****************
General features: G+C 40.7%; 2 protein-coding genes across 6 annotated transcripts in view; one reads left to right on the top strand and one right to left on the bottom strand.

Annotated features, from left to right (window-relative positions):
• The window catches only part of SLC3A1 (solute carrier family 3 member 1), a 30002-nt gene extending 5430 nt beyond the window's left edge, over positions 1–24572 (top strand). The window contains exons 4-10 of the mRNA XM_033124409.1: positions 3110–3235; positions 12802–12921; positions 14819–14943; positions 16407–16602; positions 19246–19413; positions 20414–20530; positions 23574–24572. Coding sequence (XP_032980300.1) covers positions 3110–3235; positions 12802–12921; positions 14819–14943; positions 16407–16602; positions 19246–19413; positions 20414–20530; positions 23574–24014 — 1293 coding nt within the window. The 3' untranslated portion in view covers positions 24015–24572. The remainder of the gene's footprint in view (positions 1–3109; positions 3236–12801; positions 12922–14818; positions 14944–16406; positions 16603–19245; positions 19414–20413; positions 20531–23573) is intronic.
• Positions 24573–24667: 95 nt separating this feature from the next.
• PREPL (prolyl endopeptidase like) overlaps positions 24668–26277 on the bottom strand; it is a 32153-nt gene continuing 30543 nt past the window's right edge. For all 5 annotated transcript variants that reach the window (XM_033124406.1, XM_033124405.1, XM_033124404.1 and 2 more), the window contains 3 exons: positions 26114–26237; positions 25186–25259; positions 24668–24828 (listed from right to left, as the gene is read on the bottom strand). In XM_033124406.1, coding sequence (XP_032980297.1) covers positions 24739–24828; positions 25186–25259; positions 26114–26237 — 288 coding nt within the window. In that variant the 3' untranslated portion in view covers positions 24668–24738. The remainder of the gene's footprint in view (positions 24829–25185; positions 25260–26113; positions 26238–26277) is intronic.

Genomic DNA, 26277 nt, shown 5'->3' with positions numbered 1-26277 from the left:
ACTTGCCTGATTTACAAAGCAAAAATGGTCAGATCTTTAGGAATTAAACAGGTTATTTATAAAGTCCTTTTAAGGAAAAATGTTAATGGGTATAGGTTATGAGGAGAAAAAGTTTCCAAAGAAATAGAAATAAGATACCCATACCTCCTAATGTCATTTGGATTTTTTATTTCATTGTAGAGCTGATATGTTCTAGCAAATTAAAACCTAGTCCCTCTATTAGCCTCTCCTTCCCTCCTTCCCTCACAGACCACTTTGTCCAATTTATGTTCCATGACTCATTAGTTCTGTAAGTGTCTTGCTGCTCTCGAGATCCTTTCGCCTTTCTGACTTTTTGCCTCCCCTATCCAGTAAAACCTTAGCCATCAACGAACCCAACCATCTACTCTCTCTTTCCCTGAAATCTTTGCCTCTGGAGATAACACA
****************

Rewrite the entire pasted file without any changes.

General features: G+C 40.7%; 2 protein-coding genes across 6 annotated transcripts in view; one reads left to right on the top strand and one right to left on the bottom strand.

Annotated features, from left to right (window-relative positions):
• The window catches only part of SLC3A1 (solute carrier family 3 member 1), a 30002-nt gene extending 5430 nt beyond the window's left edge, over positions 1–24572 (top strand). The window contains exons 4-10 of the mRNA XM_033124409.1: positions 3110–3235; positions 12802–12921; positions 14819–14943; positions 16407–16602; positions 19246–19413; positions 20414–20530; positions 23574–24572. Coding sequence (XP_032980300.1) covers positions 3110–3235; positions 12802–12921; positions 14819–14943; positions 16407–16602; positions 19246–19413; positions 20414–20530; positions 23574–24014 — 1293 coding nt within the window. The 3' untranslated portion in view covers positions 24015–24572. The remainder of the gene's footprint in view (positions 1–3109; positions 3236–12801; positions 12922–14818; positions 14944–16406; positions 16603–19245; positions 19414–20413; positions 20531–23573) is intronic.
• Positions 24573–24667: 95 nt separating this feature from the next.
• PREPL (prolyl endopeptidase like) overlaps positions 24668–26277 on the bottom strand; it is a 32153-nt gene continuing 30543 nt past the window's right edge. For all 5 annotated transcript variants that reach the window (XM_033124406.1, XM_033124405.1, XM_033124404.1 and 2 more), the window contains 3 exons: positions 26114–26237; positions 25186–25259; positions 24668–24828 (listed from right to left, as the gene is read on the bottom strand). In XM_033124406.1, coding sequence (XP_032980297.1) covers positions 24739–24828; positions 25186–25259; positions 26114–26237 — 288 coding nt within the window. In that variant the 3' untranslated portion in view covers positions 24668–24738. The remainder of the gene's footprint in view (positions 24829–25185; positions 25260–26113; positions 26238–26277) is intronic.

Genomic DNA, 26277 nt, shown 5'->3' with positions numbered 1-26277 from the left:
ACTTGCCTGATTTACAAAGCAAAAATGGTCAGATCTTTAGGAATTAAACAGGTTATTTATAAAGTCCTTTTAAGGAAAAATGTTAATGGGTATAGGTTATGAGGAGAAAAAGTTTCCAAAGAAATAGAAATAAGATACCCATACCTCCTAATGTCATTTGGATTTTTTATTTCATTGTAGAGCTGATATGTTCTAGCAAATTAAAACCTAGTCCCTCTATTAGCCTCTCCTTCCCTCCTTCCCTCACAGACCACTTTGTCCAATTTATGTTCCATGACTCATTAGTTCTGTAAGTGTCTTGCTGCTCTCGAGATCCTTTCGCCTTTCTGACTTTTTGCCTCCCCTATCCAGTAAAACCTTAGCCATCAACGAACCCAACCATCTACTCTCTCTTTCCCTGAAATCTTTGCCTCTGGAGATAACACA